Waterwise Council Community Choice Awards 2019

This is your chance to vote for one of the amazing waterwise projects created by your local council.

On the surface, councils may appear to use a lot of water. In reality, they face the huge task of sustainably managing public green spaces such as parks, verges and median strips for their community. Through our Waterwise Council Program, we’ve been supporting councils to implement innovative water efficiency initiatives which are not always visible to the community. Since 2009, there are 58 councils across the state who are part of the program, building waterwise communities for you and your family to enjoy.

Check out some of the work done by local councils and vote for your favourite project. Voting ends 5 April 2019.  

Votes will be tallied daily during weekdays. Visit regularly to see how you favourite project's faring!

Fremantle verge gardens

City of Fremantle

Fremantle Verge Gardens

117

VOTES

Fremantle verges have been getting a makeover, thanks to incentives provided by the City of Fremantle. The City has been giving residents subsidies on native plants, free mulch, and free advice on waterwise landscaping to help them beautify their verges and save water. Verge gardens with native plants use less water than turf, reduce urban heat islands, and are better for native wildlife.

Mundaring waterwise, firewise garden

Shire of Mundaring

Waterwise, Firewise Garden

53

VOTES

A new garden in Sculpture Park is a two-for-one: both firewise and waterwise. The Shire of Mundaring created the garden with small, waterwise native plants that don’t drop flammable material and gravel paths to increase bushfire safety. The shire even hosted a free demonstration to show residents how to create waterwise, firewise gardens of their own at home.

Kids playing in GO Edwards Park,

Town of Victoria Park

GO Edwards Park Upgrade

34

VOTES

A fenced stormwater drain has been transformed into a fun, nature-based playground thanks to water-sensitive design by the Town of Victoria Park. The GO Edwards Park upgrade also included bird hides, planting and work to improve the water quality of the park’s lake. A ‘no fertiliser’ zone around the lake will help keep the water clean and beautiful.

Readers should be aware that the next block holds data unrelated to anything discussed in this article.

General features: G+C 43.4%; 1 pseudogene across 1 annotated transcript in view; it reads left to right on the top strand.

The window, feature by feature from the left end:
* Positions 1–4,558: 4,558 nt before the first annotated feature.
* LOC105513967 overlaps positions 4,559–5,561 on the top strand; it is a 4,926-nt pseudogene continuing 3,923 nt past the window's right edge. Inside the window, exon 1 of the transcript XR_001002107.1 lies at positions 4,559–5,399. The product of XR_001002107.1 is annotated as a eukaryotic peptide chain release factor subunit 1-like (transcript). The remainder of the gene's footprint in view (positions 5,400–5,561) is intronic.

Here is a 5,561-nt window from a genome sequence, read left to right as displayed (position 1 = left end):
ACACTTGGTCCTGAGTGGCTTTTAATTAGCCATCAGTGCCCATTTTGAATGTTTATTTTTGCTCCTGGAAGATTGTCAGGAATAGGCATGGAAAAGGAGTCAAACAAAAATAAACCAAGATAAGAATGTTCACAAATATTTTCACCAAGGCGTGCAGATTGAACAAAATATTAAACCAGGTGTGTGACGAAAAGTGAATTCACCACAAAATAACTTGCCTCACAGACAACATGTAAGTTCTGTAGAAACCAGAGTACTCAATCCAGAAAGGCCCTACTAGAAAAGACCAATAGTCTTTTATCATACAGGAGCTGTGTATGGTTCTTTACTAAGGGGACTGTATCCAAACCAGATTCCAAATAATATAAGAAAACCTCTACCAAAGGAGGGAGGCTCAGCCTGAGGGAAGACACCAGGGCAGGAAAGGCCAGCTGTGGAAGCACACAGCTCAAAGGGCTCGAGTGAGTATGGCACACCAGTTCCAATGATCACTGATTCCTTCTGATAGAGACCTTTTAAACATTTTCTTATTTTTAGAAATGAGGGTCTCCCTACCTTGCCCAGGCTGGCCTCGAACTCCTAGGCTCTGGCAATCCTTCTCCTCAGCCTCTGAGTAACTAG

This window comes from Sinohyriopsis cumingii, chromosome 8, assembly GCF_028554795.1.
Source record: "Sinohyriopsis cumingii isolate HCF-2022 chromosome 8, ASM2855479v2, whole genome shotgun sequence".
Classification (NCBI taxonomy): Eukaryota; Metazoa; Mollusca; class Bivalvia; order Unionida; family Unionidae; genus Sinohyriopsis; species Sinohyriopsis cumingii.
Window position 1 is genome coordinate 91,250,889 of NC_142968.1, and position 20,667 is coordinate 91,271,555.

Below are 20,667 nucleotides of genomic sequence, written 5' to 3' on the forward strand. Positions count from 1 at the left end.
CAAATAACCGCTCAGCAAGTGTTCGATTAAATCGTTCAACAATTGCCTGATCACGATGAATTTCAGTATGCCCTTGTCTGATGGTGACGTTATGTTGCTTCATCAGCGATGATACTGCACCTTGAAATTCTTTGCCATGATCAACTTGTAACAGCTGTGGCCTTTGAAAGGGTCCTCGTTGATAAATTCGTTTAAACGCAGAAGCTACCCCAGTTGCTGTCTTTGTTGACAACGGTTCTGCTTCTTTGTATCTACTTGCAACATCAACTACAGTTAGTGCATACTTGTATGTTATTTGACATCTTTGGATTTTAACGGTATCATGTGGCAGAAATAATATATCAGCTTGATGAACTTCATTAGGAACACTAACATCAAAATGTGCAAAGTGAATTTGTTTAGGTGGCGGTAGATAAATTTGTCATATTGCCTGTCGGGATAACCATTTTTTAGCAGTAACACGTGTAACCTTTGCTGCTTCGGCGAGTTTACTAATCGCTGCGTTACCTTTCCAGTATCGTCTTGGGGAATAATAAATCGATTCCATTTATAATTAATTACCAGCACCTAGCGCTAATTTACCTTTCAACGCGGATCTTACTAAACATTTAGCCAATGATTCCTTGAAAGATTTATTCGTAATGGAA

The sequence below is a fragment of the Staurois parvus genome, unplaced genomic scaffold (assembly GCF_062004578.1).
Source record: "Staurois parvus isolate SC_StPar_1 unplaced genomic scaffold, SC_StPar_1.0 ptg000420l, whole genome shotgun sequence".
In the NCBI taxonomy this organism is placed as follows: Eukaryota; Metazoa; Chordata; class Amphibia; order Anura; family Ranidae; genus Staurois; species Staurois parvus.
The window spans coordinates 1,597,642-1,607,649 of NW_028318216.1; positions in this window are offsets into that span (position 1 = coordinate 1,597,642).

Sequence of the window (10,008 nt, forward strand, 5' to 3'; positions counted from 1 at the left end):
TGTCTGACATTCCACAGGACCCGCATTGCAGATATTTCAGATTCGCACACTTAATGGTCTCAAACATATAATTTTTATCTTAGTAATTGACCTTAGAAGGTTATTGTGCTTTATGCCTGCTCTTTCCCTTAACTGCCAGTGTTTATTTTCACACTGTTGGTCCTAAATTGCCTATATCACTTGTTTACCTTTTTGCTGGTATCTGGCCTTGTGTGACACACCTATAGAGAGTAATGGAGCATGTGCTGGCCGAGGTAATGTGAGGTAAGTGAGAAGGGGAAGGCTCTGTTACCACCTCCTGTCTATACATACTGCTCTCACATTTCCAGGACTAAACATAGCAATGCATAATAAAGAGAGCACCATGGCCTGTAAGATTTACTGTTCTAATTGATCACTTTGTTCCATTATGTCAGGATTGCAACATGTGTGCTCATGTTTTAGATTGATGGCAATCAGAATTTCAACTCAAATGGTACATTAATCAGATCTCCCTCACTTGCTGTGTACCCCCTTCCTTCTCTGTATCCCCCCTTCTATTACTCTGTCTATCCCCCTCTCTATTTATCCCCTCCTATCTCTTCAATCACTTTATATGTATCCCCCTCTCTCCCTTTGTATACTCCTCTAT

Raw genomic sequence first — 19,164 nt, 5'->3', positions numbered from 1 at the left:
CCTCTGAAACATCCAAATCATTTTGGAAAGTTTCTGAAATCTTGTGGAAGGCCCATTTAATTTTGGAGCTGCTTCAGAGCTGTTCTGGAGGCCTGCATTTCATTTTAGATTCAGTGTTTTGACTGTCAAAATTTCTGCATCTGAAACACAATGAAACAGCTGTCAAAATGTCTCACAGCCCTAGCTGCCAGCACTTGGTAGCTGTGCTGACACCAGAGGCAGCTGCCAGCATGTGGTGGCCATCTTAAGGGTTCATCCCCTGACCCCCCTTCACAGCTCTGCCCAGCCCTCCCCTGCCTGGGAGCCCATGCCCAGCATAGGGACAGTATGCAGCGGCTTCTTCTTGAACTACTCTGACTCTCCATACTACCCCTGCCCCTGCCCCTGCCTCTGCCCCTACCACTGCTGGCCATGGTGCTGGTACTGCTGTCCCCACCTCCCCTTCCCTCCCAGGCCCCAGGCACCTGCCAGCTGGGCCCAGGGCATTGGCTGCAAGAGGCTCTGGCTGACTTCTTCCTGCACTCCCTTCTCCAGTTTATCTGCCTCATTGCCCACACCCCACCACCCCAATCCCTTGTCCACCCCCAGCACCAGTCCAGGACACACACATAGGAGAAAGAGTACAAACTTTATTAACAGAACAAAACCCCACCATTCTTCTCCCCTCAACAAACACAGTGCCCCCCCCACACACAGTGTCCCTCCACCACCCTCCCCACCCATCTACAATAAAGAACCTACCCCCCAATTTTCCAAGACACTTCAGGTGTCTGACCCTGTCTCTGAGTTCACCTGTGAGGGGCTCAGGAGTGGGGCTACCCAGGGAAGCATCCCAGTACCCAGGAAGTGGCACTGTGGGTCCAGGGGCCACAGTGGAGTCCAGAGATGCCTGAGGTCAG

Joondalup weather station irrigation  project

City of Joondalup

Weather Station Irrigation Project

30

VOTES

Come rain or shine, the City of Joondalup’s irrigation systems know what to do, thanks to the Weather Station and Irrigation Control Project. Using smart cloud technology, 3 weather stations in Joondalup communicate with the city’s sprinklers, making it easier to switch them on and off in certain weather. If the weather stations detect a storm coming, the city can remotely switch off all linked irrigation. Plus, the data from the weather stations can be used to inform future management practices.

Sump to Park

City of Vincent

Sump to Park

36

VOTES

The City of Vincent souped up a ‘sump’ drain, transforming it into a bright, liveable park. The Lawler Street site now boasts waterwise nature play elements, solar lighting and native plants that are also edible! Once the plants have fully grown, the city will put up signs to educate residents about the edible species and encourage them to use native plants in their own gardens.

Lake Jualbup Management Plan

City of Subiaco

Lake Jualbup Management Plan

45

VOTES

The City of Subiaco have been working with the local community to ‘save the jewel’ that is Lake Jualbup. The city developed a plan to improve and preserve the ecological and recreational value of Lake Jualbup. New pathways were installed to replace turf and natural slopes with planted rushes were used around the edges of the lake to stop water seeping out.

Bayswater Russell Street living stream and ninja park

City of Bayswater

Living Stream and Ninja Park

116

VOTES

Ninjas rejoice! An old stormwater drain in the City of Bayswater is now the perfect place to train. The ninja-style Russell Street Park features an exciting 10-station obstacle course, living streams and provides a green open space in an otherwise highly urban suburb. The waterwise design of the park and living streams have improved water quality and flood control in the area.

City of Mandurah gluten free duck sign

City of Mandurah

Gluten Free Ducks

428

VOTES

When duck poo started affecting the health of local lakes, The City of Mandurah had to step in and stop residents feeding ducks. But instead of putting up the same old “don’t feed the ducks” signs, they got the public to help them come up with some funnier, more engaging messages to help change attitudes. Three designs were created based on community feedback: ‘Thank you for not feeding us bread’, ‘Our ducks are low carb’ and ‘we’re gluten free’.

City of Cockburn's Little Green Steps program

City of Cockburn

Little Green Steps WA

155

VOTES

Toddlers in the City of Cockburn are learning to conserve and protect water, thanks to a partnership between City of Cockburn and Little Green Steps WA. The City sponsors an officer from Little Green Steps WA to help local childcare centres deliver sustainability education to children. The program is run one day a week and gives educators face-to-face support and practical ways to teach kids how to value water.